As illustrated in FIG. 15, the bottle 12 may be of generally rectangular shape, having bevelled corners 161 and an integral hollow handle 162. During the capping operation the bottle may be prevented from rotating with the chuck by any suitable means such as a stop 164 in the path of the handle 162 of the bottle.
The arrangement of the cap-applying station 17 may be of conventional type, such as an arrangement (not shown) in which the cap from chute 16 hangs vertically with part of it in the path of the bottle, so that the top of the mouth of the moving bottle engages the lower part of the hanging cap, thereby tipping the cap off its supports and placing it on the mouth, after which the bottle and cap pass under a plate positioned to gently press the cap onto the mouth. If desired the cap, on the bottle, may then move past another plate positioned to be engaged by the grooved portion 62 of each cap so as to rotate the cap slightly to screw it onto the mouth.
As indicated previously, plastic bottles and caps are not entirely uniform and even within given batches the torque needed for properly screwing on the cap will vary. The use of repeated impacts enables one to set the torque (for slippage) at about the lowest feasible value and nevertheless operate successfully for those caps and bottles that are more difficult to screw together. In the illustrated form the upper plate 146 has eight shoulders 148 (arranged uniformly on its face) cooperating with four uniformly arranged teeth 143, thus providing some eight impacts per turn of the driving pulley. In general, it has been found that best results are obtained when there are more than four impacts per turn (e.g. 6 or 8 impacts per turn).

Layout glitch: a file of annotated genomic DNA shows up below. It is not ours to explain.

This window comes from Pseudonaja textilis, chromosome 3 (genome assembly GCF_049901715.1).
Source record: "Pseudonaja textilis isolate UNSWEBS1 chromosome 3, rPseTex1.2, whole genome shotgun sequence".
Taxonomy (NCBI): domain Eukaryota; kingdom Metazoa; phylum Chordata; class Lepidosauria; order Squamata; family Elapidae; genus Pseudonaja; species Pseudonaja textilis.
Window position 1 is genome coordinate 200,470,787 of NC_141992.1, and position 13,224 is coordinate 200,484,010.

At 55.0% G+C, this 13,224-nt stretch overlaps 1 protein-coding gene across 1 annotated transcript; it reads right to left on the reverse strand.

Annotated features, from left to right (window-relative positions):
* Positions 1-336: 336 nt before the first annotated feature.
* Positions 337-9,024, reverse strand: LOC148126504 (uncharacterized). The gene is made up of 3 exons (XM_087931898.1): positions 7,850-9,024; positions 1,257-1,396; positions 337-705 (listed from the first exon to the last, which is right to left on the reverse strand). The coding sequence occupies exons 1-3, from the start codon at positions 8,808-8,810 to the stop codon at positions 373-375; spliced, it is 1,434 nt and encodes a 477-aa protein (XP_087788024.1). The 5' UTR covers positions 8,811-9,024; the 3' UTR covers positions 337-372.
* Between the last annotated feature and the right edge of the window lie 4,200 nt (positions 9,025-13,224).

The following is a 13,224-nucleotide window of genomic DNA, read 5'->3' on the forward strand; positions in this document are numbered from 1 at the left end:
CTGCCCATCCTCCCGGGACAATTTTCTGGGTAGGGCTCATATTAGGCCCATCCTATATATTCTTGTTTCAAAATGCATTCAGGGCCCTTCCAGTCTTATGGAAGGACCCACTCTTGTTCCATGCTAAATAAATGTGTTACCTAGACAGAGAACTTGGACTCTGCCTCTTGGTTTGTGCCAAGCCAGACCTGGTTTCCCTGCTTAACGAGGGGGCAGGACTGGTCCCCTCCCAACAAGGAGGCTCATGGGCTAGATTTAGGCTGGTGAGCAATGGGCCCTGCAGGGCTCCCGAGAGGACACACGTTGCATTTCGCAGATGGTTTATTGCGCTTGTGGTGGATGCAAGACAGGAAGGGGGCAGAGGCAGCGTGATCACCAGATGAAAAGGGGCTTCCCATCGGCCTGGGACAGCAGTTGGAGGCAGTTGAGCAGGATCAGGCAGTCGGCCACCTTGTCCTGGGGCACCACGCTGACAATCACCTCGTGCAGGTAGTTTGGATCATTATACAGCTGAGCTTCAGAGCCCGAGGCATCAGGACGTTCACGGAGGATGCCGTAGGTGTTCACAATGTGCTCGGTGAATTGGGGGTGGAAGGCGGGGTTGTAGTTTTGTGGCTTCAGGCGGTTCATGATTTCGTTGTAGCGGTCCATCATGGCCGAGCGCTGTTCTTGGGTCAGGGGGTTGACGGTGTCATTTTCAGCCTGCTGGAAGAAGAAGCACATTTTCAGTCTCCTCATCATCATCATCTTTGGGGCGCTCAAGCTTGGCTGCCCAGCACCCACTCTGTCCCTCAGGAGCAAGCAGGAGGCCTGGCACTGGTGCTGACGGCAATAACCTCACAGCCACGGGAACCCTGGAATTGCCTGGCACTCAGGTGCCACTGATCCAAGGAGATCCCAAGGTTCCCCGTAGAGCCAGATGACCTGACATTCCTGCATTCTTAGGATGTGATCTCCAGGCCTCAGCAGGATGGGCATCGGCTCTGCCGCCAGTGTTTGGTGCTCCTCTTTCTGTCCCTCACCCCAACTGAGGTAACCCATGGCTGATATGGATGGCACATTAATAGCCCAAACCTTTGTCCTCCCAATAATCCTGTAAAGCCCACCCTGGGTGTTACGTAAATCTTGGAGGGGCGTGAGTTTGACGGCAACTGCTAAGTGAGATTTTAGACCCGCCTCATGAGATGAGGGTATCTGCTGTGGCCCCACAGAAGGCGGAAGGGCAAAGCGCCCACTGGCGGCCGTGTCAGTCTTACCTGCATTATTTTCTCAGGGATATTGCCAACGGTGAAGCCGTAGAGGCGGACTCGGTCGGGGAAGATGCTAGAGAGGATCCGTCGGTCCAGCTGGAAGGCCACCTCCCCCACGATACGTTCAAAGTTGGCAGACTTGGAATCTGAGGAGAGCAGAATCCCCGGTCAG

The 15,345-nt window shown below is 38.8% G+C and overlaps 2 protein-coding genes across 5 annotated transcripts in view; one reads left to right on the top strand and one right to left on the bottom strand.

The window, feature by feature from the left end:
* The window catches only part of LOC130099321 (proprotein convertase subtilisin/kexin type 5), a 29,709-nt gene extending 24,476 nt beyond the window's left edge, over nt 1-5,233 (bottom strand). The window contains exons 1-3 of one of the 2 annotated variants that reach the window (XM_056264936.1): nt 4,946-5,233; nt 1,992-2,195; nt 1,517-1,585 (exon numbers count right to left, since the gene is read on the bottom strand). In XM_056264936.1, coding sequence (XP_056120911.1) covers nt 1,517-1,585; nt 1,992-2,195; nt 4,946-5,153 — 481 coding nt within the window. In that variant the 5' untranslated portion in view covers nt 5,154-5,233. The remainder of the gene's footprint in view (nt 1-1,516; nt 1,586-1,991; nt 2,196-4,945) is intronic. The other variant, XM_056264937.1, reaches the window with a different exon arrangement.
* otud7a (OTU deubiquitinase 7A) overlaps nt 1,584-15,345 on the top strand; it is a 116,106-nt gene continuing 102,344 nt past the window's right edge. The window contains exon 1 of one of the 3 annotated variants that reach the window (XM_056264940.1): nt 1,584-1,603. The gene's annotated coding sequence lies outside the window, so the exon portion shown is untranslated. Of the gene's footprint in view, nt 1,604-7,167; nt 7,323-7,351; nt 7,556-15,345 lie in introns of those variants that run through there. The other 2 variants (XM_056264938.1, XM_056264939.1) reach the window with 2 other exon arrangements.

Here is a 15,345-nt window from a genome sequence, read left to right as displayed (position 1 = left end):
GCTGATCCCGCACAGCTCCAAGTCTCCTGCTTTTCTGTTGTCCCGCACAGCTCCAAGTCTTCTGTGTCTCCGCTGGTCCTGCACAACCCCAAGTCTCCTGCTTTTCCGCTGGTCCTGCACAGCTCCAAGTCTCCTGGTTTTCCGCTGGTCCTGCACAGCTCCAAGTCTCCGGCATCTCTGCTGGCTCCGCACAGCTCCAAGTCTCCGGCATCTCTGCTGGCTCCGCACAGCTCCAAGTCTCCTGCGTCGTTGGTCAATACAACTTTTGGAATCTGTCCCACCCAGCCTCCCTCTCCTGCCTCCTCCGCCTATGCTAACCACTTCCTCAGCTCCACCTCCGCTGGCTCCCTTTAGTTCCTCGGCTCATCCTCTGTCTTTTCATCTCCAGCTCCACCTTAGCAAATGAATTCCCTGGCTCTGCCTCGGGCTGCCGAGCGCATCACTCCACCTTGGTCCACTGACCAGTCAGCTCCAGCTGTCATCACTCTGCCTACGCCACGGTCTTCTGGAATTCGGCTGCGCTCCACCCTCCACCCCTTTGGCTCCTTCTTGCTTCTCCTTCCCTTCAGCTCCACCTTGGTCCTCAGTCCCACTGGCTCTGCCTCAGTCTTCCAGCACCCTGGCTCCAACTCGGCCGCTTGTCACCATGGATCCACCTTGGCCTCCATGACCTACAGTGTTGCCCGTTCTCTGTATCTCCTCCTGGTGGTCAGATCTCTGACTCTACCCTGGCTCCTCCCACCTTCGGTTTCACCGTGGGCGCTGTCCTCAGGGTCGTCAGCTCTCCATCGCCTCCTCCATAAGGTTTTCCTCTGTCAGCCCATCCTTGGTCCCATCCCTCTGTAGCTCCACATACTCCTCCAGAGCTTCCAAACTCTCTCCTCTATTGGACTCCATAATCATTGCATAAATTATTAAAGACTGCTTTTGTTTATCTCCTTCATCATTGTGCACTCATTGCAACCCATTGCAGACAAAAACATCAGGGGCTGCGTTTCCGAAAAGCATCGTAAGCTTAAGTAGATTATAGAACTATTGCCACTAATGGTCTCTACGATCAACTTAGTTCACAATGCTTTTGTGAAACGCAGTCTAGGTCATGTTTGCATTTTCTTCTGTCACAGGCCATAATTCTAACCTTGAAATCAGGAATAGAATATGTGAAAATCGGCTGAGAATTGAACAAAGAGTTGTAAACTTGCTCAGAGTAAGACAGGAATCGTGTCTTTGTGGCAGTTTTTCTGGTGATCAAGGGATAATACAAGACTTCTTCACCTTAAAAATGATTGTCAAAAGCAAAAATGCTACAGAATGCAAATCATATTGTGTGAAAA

It will be seen that in the illustrated arrangement the torque (for slippage) is substantially independent of the downward pressure exerted by the chuck assembly on the cap and bottle, since (as previously described) there is a lost motion connection between the chuck and the spindle. The torque (for slippage) is thus determined by the setting of the spring 147 and the size and shape of the mating teeth 143 and shoulders 148. It has been found that desired full closure, sealing and locking of the cap can be accomplished, while overcoming any tendency for caps to be stripped off during the screwing-on operation, by making the torque (for slippage) quite low and relying more on numerous repeated impacts to effect full closure. To this end the cam angle between the shoulders 148 and the teeth 143 is preferably relatively low. Thus the slope of shoulders 148 may be well below 45°, preferably about 35° to 40° (e.g. 37°) so that with a given spring setting the force needed to cause slippage is low while the forceful impact resulting from the spring action is retained. Consistently good capping is obtained even when the parts (including the chuck jaws and the shoulders 148 and teeth 143) are wet with milk.